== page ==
Expat brings bites of Switzerland to Beijing

In the cultural melting pot of Beijing, Swiss-born restaurateur Peter Troesch is eager to deliver something he's found lacking in the Chinese capital: an authentic taste of Switzerland.

Troesch, owner and manager of the recently opened Swiss Taste restaurant, came to Beijing 10 years ago and immediately felt the absence of his homeland in the food scene. After having spent most of his career in the hospitality business in various countries, he eventually decided to start his own brand here.

"It's a sponge. It's not full yet," says Troesch of Beijing's potential.

"It can still soak up more concepts and more things."

Located in the busy Central Park area, Swiss Taste is a combination restaurant, cocktail bar and deli, the last a recent addition since the business launched in April.

Inside, black-and-white chairs accent wooden tables, and images of Swiss wintertime sports hang on the walls. Fine-dining is not the game, Troesch says: Salt and pepper shakers shaped like cows give the tables a playful look. In true European style, cosy outdoor seating is available as well.

The extensive menu features the signature classics of Swiss cuisine, including a variety of dishes adopted by Switzerland from its neighbouring countries - Germany, France and Italy - but all with a "Swiss taste".

Shelves full of Swiss products cover the front wall next to a large, white deli counter, showcasing more Swiss products for sale and pastries, made in-house or exclusively provided by local Italian restaurant Opera Bombana. At night, the area turns into a bar, a suitable spot for enjoying a glass of Swiss wine or a mini authentic cheese fondue - a bubbling blend of Gruyere and white wine, served with pieces of soft bread to dip.

Troesch leaves the kitchen under the watchful eyes of a skillful duo: Swiss food and beverage manager Ewan Christopher Wyss and Chinese executive chef Kevin Cai. The restaurant hosts events and offers menus for business lunches and weekend brunches in addition to the standard menu.

"We really want to make people discover Switzerland," Troesch says. Supporting that goal: a plentiful selection of fine Swiss wines and spirits, and the use of imported Swiss products including milk, cheese and chocolate.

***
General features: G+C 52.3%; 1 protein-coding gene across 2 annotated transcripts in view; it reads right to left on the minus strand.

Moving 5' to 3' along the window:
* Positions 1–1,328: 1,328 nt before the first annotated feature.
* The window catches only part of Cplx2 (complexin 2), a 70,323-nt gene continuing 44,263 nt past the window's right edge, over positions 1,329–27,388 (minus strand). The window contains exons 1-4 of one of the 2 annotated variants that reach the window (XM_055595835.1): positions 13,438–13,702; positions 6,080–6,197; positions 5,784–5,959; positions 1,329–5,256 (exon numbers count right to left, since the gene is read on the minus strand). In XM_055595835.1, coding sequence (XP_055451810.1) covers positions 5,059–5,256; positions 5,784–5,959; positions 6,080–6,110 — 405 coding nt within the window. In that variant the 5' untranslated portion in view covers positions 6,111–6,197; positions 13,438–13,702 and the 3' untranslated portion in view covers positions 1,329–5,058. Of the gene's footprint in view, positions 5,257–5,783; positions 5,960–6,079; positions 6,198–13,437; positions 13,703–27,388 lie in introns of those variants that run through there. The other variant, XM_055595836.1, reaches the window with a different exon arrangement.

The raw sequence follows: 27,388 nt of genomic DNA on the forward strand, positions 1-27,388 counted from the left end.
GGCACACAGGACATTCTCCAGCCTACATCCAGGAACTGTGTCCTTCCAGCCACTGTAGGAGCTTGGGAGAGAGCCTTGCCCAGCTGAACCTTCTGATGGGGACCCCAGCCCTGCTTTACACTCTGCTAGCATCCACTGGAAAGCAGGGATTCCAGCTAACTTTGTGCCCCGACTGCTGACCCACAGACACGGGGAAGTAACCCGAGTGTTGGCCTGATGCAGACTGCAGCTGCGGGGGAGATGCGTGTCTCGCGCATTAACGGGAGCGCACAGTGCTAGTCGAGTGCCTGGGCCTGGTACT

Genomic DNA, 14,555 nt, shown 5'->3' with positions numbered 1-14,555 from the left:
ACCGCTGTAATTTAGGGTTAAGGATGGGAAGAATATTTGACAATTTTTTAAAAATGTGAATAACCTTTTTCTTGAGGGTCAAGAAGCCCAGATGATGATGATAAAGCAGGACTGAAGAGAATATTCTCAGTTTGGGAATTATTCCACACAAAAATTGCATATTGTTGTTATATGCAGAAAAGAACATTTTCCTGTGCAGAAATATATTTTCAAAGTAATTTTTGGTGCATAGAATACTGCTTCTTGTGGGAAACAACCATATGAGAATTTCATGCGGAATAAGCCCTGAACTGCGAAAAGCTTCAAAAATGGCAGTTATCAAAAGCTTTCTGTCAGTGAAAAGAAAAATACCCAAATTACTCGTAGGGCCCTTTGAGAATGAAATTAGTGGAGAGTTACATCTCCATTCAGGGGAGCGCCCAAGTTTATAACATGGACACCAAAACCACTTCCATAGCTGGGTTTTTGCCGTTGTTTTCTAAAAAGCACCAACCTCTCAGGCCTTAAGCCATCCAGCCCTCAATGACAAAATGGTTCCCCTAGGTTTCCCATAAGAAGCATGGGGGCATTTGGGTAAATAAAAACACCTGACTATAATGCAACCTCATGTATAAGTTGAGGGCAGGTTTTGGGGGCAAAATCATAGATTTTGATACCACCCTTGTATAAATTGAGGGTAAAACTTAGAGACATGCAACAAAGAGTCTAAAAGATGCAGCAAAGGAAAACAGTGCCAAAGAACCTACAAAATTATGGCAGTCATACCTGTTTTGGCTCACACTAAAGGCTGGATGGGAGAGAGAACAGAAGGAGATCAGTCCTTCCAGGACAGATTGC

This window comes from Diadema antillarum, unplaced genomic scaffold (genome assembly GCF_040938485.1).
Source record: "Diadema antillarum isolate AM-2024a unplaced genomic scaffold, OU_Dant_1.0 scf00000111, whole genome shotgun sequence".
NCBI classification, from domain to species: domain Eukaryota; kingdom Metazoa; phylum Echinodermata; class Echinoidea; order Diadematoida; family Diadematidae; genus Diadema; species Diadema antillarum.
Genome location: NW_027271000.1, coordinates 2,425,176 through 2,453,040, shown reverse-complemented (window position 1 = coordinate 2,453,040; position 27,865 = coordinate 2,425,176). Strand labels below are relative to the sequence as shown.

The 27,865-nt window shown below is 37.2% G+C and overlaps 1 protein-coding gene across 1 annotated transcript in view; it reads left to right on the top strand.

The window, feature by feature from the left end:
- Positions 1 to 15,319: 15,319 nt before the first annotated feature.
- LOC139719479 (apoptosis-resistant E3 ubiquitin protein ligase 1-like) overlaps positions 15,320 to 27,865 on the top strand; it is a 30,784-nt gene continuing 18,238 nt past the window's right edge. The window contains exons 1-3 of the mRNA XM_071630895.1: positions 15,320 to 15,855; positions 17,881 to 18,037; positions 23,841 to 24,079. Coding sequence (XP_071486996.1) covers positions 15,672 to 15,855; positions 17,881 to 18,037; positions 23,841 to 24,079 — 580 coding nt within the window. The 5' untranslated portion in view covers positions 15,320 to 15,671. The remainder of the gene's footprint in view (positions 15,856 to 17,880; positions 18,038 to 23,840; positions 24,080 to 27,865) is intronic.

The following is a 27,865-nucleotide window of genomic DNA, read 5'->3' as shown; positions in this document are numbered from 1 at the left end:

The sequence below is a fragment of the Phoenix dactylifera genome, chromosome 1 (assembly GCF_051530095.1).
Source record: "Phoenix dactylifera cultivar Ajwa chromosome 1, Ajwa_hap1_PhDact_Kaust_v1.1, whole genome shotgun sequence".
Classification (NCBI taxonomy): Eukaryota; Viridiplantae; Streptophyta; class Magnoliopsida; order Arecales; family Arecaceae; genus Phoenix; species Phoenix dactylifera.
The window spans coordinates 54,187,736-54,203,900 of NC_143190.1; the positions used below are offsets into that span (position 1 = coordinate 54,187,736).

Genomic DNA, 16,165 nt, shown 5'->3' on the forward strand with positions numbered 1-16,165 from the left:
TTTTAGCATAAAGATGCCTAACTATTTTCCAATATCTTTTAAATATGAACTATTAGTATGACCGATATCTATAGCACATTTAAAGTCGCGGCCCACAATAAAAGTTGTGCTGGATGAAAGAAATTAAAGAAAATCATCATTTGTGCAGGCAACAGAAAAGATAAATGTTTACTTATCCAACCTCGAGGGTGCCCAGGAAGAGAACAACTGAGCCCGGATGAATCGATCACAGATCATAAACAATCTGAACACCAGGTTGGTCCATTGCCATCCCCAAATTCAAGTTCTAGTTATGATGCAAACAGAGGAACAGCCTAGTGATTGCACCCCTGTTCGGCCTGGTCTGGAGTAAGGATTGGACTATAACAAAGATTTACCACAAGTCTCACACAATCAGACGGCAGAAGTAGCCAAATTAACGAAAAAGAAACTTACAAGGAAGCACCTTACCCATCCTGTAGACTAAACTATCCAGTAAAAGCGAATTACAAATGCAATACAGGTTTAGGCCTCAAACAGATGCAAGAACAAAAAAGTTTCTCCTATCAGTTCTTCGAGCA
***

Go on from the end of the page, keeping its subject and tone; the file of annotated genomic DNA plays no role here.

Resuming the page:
Within a few minutes of sitting down, my table is already full of starters: gazpacho (cold tomato soup from Spain), a sampler platter of meats and cheeses, and buttery Swiss bread made fresh each morning. Poured in front of us as it is served, the refreshing and cool gazpacho, with its spiced-up medley of pureed fresh tomato, cucumber, onion and bell pepper, is ideal for the hot summer day.

The sampler platter features a basic green salad, a zesty hunk of Australian beef tartare (with a kick of Tabasco and mustard), salty strips of marinated Norwegian salmon, such air-dried Swiss meats as rohschinken (ham) and bundnerfleisch (beef), and a select amount of Swiss cheeses such as the semi-hard Tete de Moine.

The cheese selection in Beijing is very limited, he says, because fresh-milk cheeses are currently unavailable to be imported. But he hopes that this will change soon so that he can provide a more diverse representation of the cheeses in Switzerland.

Next to follow is the flammkuchen, or Swiss pizza. Originating from a region in France, this thin-crust pizza has an unusual twist - sour cream instead of cheese. The savory treat "gets its own life in Switzerland", with toppings ranging from "traditional" (bacon and onion) to "red" (bacon, onion, Swiss air-dried meat and arugula). I opt for the former - simple yet satisfying. The sour cream makes for a very delicate topping amid the bacon and onion, while the thin crust has a perfect crunch to it.

The flavors are not overbearing - Troesch is a firm believer in letting the fresh, quality food speak for itself: "For us, it's not about playing around much. It's going back to basics."

For entrees, we choose the veal sausage served with crispy rosti, the Swiss version of a potato pancake, and ratatouille, a colorful array of cooked vegetables. Troesch says the question of who invented sausage is open to argument, but "the Swiss invented the veal sausage for sure". The thick sausage is softer than expected, but the onion sauce makes it very flavourful.

Among other options for main courses: Zurich pork ragout, tender pork tenderloins in a light, creamy mushroom sauce.

For dessert we opt for glasses of thick hot chocolate, its rich density visible in the way it slowly pours, made with bittersweet Swiss chocolate. The small serving is filling with every sip - and all the while delicious.

Just a few months after the successful opening, Troesch is already looking to add a delivery service for the popular flammkuchen and cooking classes for those interested in a behind-the-scenes look at Swiss cuisine. Stay tuned.

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